|Merrie Melodies (Daffy Duck) series|
Title card of the original print
|Directed by||Charles M. Jones|
|Produced by||Eddie Selzer|
|Story by||Michael Maltese|
|Voices by||Mel Blanc|
|Music by||Carl Stalling|
A. C. Gamer
|Layouts by||Robert Gribbroek|
|Backgrounds by||Peter Alvarado|
|Studio||Warner Bros. Cartoons|
Warner Bros. Pictures |
The Vitaphone Corporation
October 30, 1948 (original)|
August 18, 1956
Daffy Dilly is a 1948 (reissued in 1956 without original title card) Merrie Melodies cartoon starring Daffy Duck. It is another early example of a greedy, self-centered Daffy (with some "screwball" elements), as perfected by this cartoon's director, Chuck Jones.
Forty years later, this cartoon was edited into Daffy Duck's Quackbusters.
Daffy Duck is a novelty gag salesman operating on the sidewalk of a large city, selling things like flower squirters, a Joe Miller joke book, a rib-tickler, a cheap chicken inspector badge and a 200-volt electric hand buzzer, even shocking himself with the latter in the process ("It's... shocking..."). However, he fails to sell anything to anyone. But after hearing a radio report declaring that the mirthless buzz-saw tycoon J.P. Cubish is offering a one-million-dollar reward to anyone who can make him laugh (which he reportedly hasn't done for 50 years) before he passes on, Daffy promptly sets off for the millionaire's home with dollar signs in his eyes.
Upon arriving at Cubish's mansion, Daffy finds that the butler (whom Daffy refers to as "Jeeves", "Ruggles", "Meadows", and other commonly used servant names) is not willing to let him in. Daffy tries several ways to get inside (scaling the wall with a grappling hook, swinging in through the window on a rope, etc.), all of which end in failure (in one case, removing the butler's dentures in the process). Daffy finally sneaks into the house by hiding in a package designed to look like a bottle of champagne (which the butler tries to keep for himself). Daffy runs for his life as the butler tries to kill him with an axe and the duck tries to escape via a dumb waiter. Daffy narrowly avoids a cannon blast which destroys the dumb waiter and climbs further, only to confront the butler ("Whoops. How are things in Glocca Morra?").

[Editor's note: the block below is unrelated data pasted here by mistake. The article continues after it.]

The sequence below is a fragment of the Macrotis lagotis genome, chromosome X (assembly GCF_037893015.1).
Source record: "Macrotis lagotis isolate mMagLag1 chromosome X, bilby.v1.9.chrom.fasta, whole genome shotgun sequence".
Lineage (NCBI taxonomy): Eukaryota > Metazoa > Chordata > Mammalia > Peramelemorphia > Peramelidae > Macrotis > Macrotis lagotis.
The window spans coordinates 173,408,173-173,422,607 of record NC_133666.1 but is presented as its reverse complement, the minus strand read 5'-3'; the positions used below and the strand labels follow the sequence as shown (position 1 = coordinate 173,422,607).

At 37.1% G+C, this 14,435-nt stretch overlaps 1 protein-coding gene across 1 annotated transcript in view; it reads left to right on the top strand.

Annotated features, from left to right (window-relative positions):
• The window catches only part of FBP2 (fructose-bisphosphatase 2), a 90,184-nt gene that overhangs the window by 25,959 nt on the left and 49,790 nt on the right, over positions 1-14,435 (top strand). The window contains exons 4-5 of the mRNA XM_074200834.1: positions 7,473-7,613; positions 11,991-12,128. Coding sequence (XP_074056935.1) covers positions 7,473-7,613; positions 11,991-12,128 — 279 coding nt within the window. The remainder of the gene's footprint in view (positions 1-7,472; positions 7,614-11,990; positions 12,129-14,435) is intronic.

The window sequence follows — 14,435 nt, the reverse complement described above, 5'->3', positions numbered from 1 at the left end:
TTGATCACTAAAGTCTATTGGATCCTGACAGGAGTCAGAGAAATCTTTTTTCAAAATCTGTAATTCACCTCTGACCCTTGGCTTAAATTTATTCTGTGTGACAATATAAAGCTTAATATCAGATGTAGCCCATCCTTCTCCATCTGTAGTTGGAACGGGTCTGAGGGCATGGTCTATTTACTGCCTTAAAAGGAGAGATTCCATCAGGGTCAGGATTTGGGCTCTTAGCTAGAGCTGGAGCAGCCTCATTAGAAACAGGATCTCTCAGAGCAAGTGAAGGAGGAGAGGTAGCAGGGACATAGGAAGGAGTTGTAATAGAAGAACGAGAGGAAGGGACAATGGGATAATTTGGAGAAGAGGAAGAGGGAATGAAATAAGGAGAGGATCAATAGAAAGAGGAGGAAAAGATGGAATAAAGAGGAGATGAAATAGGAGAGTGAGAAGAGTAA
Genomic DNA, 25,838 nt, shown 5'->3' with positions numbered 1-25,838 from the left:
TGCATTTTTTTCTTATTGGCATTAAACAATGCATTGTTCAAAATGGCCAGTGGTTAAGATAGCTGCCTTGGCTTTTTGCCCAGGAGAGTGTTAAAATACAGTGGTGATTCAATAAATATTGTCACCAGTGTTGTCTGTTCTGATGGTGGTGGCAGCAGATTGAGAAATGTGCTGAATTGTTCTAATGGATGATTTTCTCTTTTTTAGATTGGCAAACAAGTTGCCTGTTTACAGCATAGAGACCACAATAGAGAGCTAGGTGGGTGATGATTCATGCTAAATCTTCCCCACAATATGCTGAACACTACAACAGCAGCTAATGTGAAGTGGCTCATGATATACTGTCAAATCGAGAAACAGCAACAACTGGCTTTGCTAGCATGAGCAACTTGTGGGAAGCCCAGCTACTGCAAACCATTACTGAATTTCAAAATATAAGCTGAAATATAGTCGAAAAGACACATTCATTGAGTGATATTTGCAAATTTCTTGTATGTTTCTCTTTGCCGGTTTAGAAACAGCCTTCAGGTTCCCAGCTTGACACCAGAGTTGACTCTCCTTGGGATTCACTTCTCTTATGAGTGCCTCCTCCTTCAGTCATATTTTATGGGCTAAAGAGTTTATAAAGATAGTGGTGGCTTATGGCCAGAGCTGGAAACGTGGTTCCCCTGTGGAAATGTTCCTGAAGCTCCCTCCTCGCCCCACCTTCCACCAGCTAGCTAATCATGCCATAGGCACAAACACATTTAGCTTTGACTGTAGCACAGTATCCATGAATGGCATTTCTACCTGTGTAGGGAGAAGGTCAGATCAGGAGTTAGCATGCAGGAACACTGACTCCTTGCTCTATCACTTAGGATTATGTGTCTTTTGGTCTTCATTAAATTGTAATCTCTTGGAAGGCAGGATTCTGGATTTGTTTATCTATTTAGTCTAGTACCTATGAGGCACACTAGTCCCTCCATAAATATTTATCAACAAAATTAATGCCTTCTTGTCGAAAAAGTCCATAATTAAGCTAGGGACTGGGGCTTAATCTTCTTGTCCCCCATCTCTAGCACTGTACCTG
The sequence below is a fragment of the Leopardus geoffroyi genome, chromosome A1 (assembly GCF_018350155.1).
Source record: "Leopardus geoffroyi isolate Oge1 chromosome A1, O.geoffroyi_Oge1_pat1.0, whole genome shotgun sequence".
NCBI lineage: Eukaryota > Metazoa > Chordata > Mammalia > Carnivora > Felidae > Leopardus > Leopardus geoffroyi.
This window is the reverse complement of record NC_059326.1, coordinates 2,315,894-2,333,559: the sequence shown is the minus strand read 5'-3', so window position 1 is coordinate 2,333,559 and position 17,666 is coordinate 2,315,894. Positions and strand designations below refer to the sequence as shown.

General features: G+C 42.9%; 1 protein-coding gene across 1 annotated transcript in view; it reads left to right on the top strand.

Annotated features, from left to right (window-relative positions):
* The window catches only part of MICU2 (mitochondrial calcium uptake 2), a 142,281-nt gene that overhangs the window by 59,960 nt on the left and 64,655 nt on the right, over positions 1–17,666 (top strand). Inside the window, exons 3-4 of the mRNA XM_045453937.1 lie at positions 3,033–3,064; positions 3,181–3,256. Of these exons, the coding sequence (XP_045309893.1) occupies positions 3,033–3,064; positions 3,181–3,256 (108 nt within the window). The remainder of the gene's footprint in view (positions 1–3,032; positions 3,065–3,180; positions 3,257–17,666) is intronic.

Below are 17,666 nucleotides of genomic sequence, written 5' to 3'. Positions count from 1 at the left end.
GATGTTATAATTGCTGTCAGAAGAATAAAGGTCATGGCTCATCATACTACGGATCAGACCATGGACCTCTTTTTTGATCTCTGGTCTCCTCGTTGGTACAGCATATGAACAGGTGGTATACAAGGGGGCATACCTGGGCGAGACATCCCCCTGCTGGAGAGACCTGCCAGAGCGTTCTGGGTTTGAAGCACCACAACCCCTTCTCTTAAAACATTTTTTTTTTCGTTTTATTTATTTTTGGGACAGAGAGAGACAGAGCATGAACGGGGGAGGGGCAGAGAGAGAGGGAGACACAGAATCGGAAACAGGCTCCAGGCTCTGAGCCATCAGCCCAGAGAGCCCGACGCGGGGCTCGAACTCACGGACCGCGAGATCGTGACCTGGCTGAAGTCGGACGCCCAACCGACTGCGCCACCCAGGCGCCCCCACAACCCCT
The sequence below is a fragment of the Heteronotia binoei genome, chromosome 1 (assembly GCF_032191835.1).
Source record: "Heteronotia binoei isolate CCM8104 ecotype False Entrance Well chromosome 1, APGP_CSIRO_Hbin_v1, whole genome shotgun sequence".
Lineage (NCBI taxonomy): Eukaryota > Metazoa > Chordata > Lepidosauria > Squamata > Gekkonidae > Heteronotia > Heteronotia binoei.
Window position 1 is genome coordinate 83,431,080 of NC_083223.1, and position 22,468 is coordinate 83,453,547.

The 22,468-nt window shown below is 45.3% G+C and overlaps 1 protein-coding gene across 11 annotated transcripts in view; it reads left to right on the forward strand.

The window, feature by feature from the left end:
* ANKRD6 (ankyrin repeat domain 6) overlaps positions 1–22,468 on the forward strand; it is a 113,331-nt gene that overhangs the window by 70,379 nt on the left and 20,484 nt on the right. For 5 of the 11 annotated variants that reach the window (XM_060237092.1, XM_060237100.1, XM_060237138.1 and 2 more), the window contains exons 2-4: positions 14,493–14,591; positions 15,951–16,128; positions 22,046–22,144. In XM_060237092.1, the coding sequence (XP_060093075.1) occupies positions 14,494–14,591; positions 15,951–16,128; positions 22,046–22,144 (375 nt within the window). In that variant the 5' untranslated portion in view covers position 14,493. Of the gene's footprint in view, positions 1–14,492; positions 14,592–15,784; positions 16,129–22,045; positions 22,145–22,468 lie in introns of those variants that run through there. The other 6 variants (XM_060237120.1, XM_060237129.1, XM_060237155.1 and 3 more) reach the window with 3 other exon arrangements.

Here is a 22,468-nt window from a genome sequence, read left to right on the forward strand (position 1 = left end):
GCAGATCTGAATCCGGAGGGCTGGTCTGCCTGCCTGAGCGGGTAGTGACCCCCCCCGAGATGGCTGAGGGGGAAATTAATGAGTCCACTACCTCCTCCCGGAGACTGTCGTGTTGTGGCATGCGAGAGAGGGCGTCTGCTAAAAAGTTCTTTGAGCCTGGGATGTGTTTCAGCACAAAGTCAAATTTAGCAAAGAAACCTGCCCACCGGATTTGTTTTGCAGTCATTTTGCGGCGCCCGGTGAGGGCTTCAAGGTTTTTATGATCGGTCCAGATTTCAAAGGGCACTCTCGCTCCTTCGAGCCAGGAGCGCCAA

As the incensed butler swears he'll get rid of Daffy permanently, the wily duck starts interrogating the butler ala Humphrey Bogart ("Not so fast, my man, Godfrey! It becomes increasingly apparent that I'm not wanted around here!"), accusing him of not wanting Cubish to return to his good health ("Are we to assume that there is anything significant in this attitude of yours? That A: A butler might not want his master to recover his good health? That B: Said butler should endeavor to remove from the premises the only person capable of restoring said health, to said master?!"). He proceeds to accuse the astounded butler of attempted murder ("Where were you, the night of April the 16th? A likely story! I see it all now. You and the upstairs maid! 'Do the old boy in', you said! 'Elderberry wine and old lace', you said! 'Then, the quick getaway', you said! Rio de Janeiro, tropical nights, romance and a heavy bank account! But you weren't smart enough John, alias Johnny, alias Jack, alias Jackie!"), eventually asiding to the audience, "What's Humphrey Bogart got that I ain't got?" Having frightened the butler into incoherence, Daffy tricks him into fleeing the house in disguise, so as not to be arrested ("But just to show you I'm not all copper, I'm gonna give you a ten-minute headstart. Don't try to thank me now, get going! Hurry, they're on your trail! Run, out this way! AAAHHH! And stay on the straight-and-narrow.")
At last, Daffy makes it to Cubish's bedroom, but before he can even unpack his novelty items, he slips and falls on a tray of food, covering himself in cake. To Daffy's bemused resentment ("What's the matter? You see anything green? Any flies on me?!"), Cubish finds this sight hilarious and laughs uproariously. In the end, Cubish keeps Daffy on hand as his personal jester, merrily throwing pies at the duck's face while he stands against a target. "It's a living," Daffy asides to the audience.
- Daffy Dilly at Internet Movie Database
You Were Never Duckier
|Daffy Duck cartoons
The Stupor Salesman